Argentina and Brazil agree to share Odebrecht evidence in anti-corruption Lava Jato case

By July 17, 2018

Brazil and Argentina have come to an agreement that gives the Argentine judiciary system access to information and confessions made by Brazilian construction, engineering and chemical conglomerate Odebrecht’s ex-officials.

Brazil’s Public Prosecutor’s Office (MFP) released a statement on July 16 stating that Argentina will have access to information in order to help them accuse Argentinians involved in irregularities with Odebrecht. The Brazilian company has been involved in various corruption scandals and in Argentina stands accused of paying bribes to Argentine officials in exchange for public work contracts.

Marcelo Odebrecht has confessed to paying at least US $59 million to Argentine officials for the tunneling of the Sarmiento train, the extension of gas pipeline networks and the construction of a water-purification plant.

The objective of the recently-established agreement was for the two countries to come to an accord about the terms of judicial cooperation, and took six months to complete. This is due in part to Argentina’s resistance in conceding immunity to informants in exchange for their information. The MFP credited the Secretary for International Cooperation (SCI) for helping the two countries see eye to eye on this point.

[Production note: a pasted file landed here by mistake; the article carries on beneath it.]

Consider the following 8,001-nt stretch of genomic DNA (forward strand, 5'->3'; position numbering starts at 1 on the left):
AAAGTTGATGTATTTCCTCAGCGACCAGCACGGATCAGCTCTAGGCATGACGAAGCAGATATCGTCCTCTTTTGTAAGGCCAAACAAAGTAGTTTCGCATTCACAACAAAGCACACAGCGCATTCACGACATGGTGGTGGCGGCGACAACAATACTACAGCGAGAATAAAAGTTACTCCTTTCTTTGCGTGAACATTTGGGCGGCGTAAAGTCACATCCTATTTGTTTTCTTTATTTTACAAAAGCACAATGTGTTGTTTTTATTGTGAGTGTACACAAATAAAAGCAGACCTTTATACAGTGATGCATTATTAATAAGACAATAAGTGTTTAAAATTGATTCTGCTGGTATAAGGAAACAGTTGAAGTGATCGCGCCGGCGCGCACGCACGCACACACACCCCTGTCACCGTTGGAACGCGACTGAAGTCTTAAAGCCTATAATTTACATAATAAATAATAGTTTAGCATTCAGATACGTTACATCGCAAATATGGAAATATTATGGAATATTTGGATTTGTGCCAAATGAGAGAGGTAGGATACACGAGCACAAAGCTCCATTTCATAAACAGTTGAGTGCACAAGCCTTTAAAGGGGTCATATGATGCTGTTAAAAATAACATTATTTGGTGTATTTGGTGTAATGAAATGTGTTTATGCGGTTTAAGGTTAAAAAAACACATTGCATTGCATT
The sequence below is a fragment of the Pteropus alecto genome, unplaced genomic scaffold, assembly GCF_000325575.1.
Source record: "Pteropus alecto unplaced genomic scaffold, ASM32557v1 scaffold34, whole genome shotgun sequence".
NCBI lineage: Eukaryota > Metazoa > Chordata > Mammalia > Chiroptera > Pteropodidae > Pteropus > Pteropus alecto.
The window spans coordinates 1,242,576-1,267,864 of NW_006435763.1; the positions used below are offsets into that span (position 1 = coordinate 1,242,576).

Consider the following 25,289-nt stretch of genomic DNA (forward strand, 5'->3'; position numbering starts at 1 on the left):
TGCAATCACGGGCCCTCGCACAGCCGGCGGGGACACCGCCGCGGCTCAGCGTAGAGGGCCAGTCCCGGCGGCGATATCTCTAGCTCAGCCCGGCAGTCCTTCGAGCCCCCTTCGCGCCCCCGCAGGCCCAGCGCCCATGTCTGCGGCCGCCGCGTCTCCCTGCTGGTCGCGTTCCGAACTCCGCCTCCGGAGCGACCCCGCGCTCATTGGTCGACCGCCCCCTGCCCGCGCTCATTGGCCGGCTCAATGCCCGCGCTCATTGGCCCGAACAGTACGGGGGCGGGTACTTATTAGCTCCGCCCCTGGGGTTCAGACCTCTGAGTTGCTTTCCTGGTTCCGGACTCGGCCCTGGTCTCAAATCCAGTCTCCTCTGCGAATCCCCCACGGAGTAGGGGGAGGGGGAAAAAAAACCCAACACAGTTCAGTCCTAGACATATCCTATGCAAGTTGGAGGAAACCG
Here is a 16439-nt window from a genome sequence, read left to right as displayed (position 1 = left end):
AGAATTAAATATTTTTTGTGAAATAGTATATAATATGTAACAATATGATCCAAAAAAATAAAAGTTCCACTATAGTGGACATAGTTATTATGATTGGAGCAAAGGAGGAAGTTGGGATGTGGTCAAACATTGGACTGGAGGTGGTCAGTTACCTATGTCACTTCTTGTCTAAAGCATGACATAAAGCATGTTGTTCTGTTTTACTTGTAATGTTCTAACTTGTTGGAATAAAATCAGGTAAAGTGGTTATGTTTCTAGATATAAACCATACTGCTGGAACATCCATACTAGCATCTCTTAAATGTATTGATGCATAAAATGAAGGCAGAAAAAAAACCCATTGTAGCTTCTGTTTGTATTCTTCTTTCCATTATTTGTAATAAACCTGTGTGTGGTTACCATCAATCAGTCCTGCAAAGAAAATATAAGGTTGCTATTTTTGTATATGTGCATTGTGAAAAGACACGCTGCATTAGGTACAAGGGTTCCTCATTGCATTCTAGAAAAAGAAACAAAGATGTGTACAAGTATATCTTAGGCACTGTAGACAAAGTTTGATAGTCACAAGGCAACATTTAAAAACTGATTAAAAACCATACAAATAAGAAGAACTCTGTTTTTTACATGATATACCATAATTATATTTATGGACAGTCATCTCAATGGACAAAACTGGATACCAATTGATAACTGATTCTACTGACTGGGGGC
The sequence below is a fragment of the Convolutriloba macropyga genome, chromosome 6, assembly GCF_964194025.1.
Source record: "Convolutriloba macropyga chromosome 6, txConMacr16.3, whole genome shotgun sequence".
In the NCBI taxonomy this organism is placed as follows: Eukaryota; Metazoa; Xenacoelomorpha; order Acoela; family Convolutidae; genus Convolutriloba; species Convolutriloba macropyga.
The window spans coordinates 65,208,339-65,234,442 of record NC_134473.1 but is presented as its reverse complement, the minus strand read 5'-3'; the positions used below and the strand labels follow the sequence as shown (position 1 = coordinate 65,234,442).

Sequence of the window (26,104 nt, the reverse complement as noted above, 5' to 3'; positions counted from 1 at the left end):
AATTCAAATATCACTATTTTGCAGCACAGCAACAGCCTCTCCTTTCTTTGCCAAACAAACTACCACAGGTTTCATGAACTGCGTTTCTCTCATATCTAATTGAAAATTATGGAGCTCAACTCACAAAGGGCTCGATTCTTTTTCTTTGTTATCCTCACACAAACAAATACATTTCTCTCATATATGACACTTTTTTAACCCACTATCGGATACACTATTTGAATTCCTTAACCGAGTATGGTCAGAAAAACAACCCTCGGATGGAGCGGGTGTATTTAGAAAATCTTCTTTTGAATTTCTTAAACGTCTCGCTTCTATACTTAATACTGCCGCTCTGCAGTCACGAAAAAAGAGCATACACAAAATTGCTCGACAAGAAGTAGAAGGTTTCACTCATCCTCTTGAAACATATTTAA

“This is a huge step forward in the relationship of international legal cooperation between the two countries and another big step in the fight against corruption,” said Cristina Romanó, head of the SCI.

Although Brazil have released the details of the agreement – apart from some details that remain unpublished due to privacy issues- La Nacion reported that Argentina have been more reserved about announcing the agreement.

“We are very close, but we still need to close some details and finalise some queries,” said a spokesperson from Argentina’s Public Prosecution.

As part of the agreement, Brazil will send Argentina documents with information from Odebrecht executives disclosing which Argentinians were bribed. Argentine lawyers will also have access to confessions made by Marcelo Odebrecht himself, along with other highly-placed ex-Odebrecht officials such as Luiz Antonio Mameri and Mario Faria.

In return, Argentina has vowed not to prosecute or penalise the Brazilians who inform on those involved, under the assumption that justice is already being served by Brazil’s justice system. The agreement also involves a compromise with local authorities who will, in turn, not use the information given by the Brazilian collaborators against them.

The agreement forms part of the Lava Jato (car wash) operation, which has been investigating corruption and money-laundering since 2014. Odebrecht is one of the main companies implicated in the Lava Jato operation, which continues to show no signs of coming to an end.